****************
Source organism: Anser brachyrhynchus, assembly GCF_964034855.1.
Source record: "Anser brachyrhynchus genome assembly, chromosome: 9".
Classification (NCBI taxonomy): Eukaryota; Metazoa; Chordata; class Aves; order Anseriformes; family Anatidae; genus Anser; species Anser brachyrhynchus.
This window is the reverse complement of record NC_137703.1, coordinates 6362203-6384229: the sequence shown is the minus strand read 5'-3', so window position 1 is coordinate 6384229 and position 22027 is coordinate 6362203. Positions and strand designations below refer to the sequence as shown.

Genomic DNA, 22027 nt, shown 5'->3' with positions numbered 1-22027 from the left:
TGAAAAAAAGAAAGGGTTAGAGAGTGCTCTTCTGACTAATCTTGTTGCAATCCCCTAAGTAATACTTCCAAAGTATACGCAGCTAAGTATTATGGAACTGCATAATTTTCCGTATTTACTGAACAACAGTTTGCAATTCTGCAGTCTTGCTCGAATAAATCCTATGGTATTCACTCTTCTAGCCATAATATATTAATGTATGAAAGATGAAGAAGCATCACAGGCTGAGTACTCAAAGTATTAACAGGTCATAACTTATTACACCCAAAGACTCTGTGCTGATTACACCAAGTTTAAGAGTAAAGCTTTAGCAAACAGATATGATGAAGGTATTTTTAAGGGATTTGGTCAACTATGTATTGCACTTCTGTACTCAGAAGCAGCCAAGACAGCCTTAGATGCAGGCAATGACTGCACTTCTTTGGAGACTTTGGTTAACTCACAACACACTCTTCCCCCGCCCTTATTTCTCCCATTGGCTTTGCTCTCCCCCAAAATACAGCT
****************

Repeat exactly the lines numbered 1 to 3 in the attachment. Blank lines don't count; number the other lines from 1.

Source organism: Anser brachyrhynchus, assembly GCF_964034855.1.
Source record: "Anser brachyrhynchus genome assembly, chromosome: 9".
Classification (NCBI taxonomy): Eukaryota; Metazoa; Chordata; class Aves; order Anseriformes; family Anatidae; genus Anser; species Anser brachyrhynchus.